“It says here you assaulted several other Multeks, endangered the Frequoq, attempted to take the Frequoq hostage, and impeded tourism.”
“Impeded tourism,” Sutto gulped. “I’m doomed.”
“Am I doomed, too?” Teckle asked.
“Yes! Now shut up. I’m trying to panic here.”
“Don’t wanna,” Crubbie said, fighting the soft voice trying to pull him out of his nice, comfy sleep. His mind raced back to the terror of the blasts flying at Cryjalia. Nope. He definitely didn’t want to wake up.
“It’s okay, Crubbie. You’re safe now.”
That voice. Could it be?
“Frequoq Wuddle?” Crubbie ventured, daring to open his eyes. His bleary vision quickly resolved to reveal the Frequoq, wearing the same glistening golden suit he wore for his official proclamations and autograph signings.
“That’s right,” Wuddle replied. Crubbie sat up, finding himself on a bed in one of Cryjalia’s guest rooms. “Take it slowly. You’ve suffered several stun blasts.”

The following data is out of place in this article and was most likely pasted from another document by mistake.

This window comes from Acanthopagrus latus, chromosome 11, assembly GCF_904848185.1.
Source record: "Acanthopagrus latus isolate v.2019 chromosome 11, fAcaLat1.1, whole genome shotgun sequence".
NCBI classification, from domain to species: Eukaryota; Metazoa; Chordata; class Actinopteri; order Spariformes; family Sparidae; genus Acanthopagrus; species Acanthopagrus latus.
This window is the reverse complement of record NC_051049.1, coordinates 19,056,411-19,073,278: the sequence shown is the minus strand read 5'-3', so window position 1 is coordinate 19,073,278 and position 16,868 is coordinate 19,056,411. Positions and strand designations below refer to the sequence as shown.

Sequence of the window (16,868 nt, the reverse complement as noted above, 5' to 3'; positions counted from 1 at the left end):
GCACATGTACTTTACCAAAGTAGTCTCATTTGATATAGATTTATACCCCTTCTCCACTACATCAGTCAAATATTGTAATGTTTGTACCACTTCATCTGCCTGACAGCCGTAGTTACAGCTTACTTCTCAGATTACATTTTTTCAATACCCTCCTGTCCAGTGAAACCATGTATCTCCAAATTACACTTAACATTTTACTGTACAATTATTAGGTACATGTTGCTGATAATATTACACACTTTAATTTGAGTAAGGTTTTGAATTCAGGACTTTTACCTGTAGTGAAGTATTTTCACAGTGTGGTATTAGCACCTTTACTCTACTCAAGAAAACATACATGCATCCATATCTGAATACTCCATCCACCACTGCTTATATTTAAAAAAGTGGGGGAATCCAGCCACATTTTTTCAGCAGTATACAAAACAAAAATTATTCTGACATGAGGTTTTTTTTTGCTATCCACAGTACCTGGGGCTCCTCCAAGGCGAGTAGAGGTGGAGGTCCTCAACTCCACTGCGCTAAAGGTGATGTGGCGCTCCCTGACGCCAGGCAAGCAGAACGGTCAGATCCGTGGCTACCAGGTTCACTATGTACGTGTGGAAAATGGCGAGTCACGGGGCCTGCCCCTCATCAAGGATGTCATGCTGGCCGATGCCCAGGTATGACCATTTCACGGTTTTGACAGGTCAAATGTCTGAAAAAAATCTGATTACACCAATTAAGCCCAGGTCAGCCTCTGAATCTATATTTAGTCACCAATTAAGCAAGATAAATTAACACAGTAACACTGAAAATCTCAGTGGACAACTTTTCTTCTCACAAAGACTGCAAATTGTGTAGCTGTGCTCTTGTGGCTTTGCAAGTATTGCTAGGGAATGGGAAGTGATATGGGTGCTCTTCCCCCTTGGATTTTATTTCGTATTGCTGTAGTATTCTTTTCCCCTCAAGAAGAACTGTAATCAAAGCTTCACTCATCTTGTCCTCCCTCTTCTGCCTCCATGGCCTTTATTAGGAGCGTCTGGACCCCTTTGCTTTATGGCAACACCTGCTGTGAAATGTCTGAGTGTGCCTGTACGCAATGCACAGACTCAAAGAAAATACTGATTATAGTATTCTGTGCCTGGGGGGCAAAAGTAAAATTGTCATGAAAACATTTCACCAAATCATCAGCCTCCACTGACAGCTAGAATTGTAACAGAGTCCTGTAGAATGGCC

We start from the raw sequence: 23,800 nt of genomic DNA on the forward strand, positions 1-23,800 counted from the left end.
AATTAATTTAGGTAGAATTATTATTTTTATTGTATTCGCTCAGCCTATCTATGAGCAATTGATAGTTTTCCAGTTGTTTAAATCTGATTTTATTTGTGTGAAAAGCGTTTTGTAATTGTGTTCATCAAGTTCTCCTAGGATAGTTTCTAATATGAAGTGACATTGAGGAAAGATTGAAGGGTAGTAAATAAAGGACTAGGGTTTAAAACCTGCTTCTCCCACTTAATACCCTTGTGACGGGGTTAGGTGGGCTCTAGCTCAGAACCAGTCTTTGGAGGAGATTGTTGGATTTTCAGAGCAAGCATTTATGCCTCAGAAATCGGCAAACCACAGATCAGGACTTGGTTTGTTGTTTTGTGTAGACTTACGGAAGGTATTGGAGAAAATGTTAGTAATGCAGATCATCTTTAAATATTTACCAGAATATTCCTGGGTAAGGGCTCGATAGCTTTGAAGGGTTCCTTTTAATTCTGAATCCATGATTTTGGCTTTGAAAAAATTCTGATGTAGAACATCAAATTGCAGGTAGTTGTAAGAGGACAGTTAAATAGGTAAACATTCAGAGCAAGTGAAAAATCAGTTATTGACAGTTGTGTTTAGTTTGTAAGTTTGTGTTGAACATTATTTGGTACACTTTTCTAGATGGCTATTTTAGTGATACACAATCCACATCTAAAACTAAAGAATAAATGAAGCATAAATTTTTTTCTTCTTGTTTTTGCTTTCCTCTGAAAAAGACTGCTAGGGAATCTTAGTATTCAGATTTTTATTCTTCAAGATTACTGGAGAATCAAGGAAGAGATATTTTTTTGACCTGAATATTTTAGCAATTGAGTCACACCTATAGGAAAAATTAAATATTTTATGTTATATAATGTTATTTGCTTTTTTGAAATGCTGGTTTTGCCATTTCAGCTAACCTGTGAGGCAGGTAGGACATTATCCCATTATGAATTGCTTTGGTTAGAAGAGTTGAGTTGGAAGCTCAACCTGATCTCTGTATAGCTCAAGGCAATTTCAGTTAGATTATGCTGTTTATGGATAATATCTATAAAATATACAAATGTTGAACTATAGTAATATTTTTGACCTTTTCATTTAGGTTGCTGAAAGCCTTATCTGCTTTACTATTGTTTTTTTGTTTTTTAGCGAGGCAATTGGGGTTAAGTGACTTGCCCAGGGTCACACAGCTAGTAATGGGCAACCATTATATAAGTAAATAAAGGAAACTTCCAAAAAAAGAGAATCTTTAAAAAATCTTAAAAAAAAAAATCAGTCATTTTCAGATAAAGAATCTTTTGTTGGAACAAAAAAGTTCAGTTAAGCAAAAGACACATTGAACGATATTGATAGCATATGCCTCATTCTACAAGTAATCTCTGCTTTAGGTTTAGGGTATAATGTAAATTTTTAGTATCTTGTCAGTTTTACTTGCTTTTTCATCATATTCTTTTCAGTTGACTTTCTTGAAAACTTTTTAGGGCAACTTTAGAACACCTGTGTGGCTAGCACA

“Don’t worry about him. He’s in custody.”
Crubbie blanched. “Am I under arrest?”
“That’s up to you,” Wuddle replied. “You can go to a rehabilitation ranch with your colleagues if you’d like, but I’ve come to understand that you’re something of a genius of the leisure arts.”
“That’s very nice of you to say, your Frequoqness. I love to help people have a good time. It makes me happy.”
“That’s what I thought,” Wuddle said with a smile. “And it looks like today may be your lucky day.”
“What?” Crubbie said confused.
“Well, it looks like Cryjalia’s former owner has been unavoidably and indefinitely detained, which leaves me in possession of a perfectly good resort. The problem is I’ve got an Enclave to run, so I can’t very well manage this place, too. You see my point?”
“Yes, your Frequoqness,” Crubbie said, trying to hide his excitement. “I could…I mean.”
“The place is yours.”
“Really?” Crubbie exclaimed.
“But I’ll be back in three months. You’d better have this place up and running by then, and it’d better be something special.”